Stop Agriculture From Killing The Climate
Press Release: Greenpeace
Editor’s note: Stories of this ilk are included in the blog to inform those in our industry how agriculture is being presented to and perceived by the public.
Stop agriculture from killing the climate
Industrial agriculture is killing the climate. But it is possible to turn this key source of greenhouse gas emissions into a carbon sink, our new report ‘Cool Farming: Climate impacts of agriculture and mitigation potential’ reveals.
Farming is responsible for an estimated 8.5-16.5 billion tonnes of carbon dioxide, or 17-32 percent of all human-induced greenhouse gas emissions.
The overuse of fertilisers, dependence on pesticides, land clearing, soil degradation, and intensive animal farming lie at the heart of the problem.
Farming grants are planted for Bedford County
The grants will be used to further agricultural education and to help support cattle farmers.
Although agriculture has long been the backbone of Bedford County’s economy, it hasn’t always received the attention it deserved, said Sue Montgomery, the county’s Director of Economic Development.
“We have a great many farmers, but they are not as profitable as they should be,” she said.
To bolster agriculture, the county is looking at ways to use technology to enhance training and education. Two state grants may bring signs of change for the county’s farmers.
Cattle Fly Control: Horn Fly Economics
A population of several thousand horn flies may be present on one animal. These blood-feeders feed 20 to 30 times per day. Cattle bunch and expend considerable energy fighting large numbers of these flies. They will often stand in water or seek shade trying to get relief, and when they do, fail to graze normally.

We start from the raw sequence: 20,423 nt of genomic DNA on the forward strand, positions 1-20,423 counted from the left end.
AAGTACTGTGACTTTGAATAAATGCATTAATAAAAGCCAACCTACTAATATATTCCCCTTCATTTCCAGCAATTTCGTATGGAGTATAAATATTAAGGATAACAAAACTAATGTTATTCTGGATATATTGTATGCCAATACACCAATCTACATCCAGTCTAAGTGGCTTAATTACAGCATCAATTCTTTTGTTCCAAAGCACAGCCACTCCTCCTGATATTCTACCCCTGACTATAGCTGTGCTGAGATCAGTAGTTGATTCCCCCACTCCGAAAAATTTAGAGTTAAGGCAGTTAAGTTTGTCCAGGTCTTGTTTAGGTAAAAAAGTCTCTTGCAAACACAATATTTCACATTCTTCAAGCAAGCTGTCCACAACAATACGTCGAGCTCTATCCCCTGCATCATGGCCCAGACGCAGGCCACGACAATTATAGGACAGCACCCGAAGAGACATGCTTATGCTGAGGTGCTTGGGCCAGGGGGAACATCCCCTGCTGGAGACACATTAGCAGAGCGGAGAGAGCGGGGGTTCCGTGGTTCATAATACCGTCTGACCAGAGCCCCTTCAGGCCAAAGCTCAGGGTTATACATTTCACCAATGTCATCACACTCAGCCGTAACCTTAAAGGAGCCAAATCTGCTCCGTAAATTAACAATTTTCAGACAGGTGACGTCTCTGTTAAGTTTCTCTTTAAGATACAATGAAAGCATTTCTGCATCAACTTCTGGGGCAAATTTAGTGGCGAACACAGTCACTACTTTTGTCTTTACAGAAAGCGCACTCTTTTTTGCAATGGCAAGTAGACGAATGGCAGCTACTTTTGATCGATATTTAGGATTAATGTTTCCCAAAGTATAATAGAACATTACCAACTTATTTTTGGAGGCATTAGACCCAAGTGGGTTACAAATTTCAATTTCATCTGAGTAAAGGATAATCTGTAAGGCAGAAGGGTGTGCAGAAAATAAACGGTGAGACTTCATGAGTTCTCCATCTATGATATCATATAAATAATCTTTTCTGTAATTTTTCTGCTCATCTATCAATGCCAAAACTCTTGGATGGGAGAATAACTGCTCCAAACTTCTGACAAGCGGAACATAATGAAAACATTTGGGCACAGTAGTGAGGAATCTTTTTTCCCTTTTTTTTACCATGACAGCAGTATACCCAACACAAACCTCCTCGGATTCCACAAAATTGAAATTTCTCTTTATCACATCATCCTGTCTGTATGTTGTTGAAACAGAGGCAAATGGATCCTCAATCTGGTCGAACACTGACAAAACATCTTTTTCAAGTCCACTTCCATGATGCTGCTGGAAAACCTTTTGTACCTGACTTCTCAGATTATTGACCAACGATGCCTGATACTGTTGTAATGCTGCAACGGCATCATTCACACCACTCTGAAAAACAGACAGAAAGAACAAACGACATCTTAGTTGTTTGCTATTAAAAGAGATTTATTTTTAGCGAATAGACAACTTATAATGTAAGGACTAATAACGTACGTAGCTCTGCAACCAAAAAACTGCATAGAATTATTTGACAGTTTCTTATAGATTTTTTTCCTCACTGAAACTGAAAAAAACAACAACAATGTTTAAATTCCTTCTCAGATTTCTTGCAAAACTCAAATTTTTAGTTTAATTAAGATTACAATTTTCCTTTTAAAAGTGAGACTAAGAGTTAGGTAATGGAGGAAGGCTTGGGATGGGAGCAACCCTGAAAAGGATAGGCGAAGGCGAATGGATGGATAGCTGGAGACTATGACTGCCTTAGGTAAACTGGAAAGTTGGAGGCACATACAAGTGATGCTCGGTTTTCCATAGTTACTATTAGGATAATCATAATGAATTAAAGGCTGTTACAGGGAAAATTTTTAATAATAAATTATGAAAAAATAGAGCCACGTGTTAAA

Conference to focus on cattle reproduction
Quad City Times
A regional conference highlighting the latest in reproductive strategies for beef cattle will be Jan. 24-25 at Stoney Creek Inn in Moline.
The “Applied Reproductive Strategies in Beef Cattle” conference is designed for veterinarians, producers and livestock educators who want to learn more about synchronizing estrus and/or ovulation for breeding programs involving estrus detection or fixed-time artificial insemination (AI) and methods for assessing female and male fertility relative to the success of AI programs.
Twelve speakers from 10 universities will present during the two-day conference.
Master cattle producer training offered
By Misty Bell
Whether a producer has a large herd of cattle or just a few cows grazing along the fencerow, he or she will benefit greatly from the Wiregrass Regional Master Cattle Producer Training program course that begins on Tuesday, Jan. 15, at the Coffee County Farm Center in New Brockton.
“This is a comprehensive course studying all aspects of the beef production system and will be taught by Extension animal science/forage specialists and regional Extension agents,” said Tammy Powell, Pike County Extension coordinator.
Fly Control: Life Cycle & Habits Of Face Flies
Female cluster flies lay eggs singly in soil cracks and crevices in the vicinity of the earthworm, Allolobophthora spp. Eggs hatch in three days and the larvae (parasitic stage) penetrate and develop in the bodies of earthworms. This larval stage lasts 13 to 22 days, and the pupal stage, 11 to 14. The life cycle is completed in 27 to 39 days. There are about four generations during the summer. Populations vary from year to year, sometimes worse after wet summers.
‘You are what you eat,’ say Maine beef growers
Peter Bolduc steps through the barn door, ducking under the low ceiling, stepping over the dirt, snow and hay.
A few more feet, and the barn releases outside. It is a bright, sunny day at Harvest Hill Farm in Poland, and Bolduc, 42, can look past his cattle to the hilly countryside and lakes beyond, the landscape made all the more crisp by the cold air.
With a smooch befitting a house pet, he calls out to his animals. A couple of curious cows look up during a break from lunch, and a few calves, fall-born and around 140 lbs., wander over as well. Soon, he has the attention of his bull. “There’s the big fella,” he said.